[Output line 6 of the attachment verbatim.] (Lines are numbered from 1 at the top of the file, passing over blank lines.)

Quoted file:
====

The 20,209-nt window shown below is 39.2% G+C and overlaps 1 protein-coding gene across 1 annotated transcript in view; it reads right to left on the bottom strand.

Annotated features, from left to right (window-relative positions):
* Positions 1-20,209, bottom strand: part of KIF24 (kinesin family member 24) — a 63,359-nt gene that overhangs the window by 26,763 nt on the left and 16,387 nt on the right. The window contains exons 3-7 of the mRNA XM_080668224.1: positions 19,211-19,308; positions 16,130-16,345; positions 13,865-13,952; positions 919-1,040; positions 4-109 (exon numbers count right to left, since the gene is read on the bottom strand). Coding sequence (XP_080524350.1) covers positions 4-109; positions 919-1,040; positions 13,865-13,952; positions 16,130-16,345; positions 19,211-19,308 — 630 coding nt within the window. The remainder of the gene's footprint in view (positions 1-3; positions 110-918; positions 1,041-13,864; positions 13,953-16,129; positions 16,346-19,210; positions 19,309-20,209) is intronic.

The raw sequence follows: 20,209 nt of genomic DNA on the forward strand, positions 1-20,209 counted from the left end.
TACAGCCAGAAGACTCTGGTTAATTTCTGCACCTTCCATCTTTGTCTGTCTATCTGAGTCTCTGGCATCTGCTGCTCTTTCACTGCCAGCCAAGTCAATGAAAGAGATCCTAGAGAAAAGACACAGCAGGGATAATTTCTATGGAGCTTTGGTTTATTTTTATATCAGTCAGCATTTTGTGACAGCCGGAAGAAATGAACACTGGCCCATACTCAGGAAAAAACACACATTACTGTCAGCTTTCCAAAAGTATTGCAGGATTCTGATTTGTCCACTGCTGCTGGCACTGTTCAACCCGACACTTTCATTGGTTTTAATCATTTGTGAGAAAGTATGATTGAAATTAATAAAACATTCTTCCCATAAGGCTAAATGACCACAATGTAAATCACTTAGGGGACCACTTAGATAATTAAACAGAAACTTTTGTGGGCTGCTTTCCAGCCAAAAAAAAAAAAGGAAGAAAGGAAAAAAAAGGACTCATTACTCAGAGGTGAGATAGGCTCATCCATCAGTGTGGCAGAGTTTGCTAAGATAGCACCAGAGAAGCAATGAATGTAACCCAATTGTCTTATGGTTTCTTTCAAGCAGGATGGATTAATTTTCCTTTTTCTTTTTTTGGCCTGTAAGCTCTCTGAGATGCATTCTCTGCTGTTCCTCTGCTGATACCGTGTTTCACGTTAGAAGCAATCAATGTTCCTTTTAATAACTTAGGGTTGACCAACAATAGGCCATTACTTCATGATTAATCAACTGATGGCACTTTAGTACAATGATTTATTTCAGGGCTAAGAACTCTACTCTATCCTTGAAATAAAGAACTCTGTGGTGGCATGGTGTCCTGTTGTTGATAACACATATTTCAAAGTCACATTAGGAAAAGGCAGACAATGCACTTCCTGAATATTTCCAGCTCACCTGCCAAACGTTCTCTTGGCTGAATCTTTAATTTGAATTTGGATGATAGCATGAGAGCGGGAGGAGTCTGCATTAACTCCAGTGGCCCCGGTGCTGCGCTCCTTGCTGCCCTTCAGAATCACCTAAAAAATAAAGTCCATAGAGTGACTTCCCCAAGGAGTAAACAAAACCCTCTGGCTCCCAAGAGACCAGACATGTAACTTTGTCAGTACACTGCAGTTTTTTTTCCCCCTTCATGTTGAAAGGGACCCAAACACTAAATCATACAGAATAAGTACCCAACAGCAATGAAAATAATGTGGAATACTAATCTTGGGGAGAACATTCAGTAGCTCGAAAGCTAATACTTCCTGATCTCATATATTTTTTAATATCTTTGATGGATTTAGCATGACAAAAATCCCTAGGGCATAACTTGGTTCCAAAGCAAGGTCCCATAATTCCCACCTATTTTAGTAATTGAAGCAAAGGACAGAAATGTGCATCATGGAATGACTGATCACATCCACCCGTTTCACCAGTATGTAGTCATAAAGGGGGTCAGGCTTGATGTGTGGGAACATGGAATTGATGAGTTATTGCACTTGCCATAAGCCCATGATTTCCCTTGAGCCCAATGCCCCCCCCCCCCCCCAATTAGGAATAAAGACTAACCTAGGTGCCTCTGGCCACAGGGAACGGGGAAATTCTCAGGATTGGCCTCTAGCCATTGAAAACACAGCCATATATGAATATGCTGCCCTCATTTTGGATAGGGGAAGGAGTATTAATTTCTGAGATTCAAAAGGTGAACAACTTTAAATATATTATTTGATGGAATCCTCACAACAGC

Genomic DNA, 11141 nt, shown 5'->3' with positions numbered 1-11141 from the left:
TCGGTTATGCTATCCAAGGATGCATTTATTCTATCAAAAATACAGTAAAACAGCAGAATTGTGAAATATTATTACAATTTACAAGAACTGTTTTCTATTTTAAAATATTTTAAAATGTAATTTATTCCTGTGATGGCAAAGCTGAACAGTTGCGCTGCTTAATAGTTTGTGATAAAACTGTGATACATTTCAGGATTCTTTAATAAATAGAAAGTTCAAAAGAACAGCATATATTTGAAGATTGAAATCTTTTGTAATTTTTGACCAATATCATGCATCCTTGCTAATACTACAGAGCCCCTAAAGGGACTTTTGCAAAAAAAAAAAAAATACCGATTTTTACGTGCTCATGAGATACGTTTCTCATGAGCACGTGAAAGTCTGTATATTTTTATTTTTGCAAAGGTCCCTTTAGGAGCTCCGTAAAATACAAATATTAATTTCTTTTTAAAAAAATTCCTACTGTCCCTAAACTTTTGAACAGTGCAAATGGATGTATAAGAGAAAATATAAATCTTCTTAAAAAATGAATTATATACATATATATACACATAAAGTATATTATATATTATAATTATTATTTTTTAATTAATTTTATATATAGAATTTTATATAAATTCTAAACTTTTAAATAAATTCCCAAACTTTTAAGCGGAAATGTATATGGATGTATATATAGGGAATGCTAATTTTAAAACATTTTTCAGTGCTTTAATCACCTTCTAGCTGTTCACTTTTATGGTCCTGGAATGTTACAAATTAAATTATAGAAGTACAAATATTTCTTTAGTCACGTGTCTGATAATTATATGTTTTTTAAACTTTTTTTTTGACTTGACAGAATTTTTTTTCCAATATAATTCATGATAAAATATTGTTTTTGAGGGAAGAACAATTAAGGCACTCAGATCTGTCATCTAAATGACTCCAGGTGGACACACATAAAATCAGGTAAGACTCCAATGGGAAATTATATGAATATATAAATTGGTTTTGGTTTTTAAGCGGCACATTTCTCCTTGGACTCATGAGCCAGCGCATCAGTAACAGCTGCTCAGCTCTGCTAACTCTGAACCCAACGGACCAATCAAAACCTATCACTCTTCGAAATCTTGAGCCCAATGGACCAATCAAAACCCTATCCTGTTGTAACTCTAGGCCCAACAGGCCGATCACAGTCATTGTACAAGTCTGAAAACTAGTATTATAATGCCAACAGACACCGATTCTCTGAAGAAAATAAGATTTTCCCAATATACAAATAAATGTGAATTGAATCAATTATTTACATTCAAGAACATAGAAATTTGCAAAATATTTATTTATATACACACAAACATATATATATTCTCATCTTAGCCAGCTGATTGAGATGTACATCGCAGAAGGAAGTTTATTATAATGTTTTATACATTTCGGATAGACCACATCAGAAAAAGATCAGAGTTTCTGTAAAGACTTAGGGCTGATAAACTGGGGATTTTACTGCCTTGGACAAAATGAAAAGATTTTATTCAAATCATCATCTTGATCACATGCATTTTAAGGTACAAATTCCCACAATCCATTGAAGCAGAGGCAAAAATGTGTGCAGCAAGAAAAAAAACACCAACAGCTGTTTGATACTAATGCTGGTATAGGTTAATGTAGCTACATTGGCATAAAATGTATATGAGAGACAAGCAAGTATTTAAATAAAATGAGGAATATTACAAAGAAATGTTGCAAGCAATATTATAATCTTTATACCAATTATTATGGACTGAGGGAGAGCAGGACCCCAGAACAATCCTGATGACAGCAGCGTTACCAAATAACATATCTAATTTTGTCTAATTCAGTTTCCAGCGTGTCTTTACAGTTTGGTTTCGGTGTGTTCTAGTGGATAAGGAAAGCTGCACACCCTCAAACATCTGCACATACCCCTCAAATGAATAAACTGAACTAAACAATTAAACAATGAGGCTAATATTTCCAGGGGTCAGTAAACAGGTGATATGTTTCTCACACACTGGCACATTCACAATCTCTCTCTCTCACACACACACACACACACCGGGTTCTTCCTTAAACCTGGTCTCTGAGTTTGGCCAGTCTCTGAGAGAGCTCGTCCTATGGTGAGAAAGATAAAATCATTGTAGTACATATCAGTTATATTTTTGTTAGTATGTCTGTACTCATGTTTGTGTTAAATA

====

Genomic DNA, 11141 nt, shown 5'->3' with positions numbered 1-11141 from the left: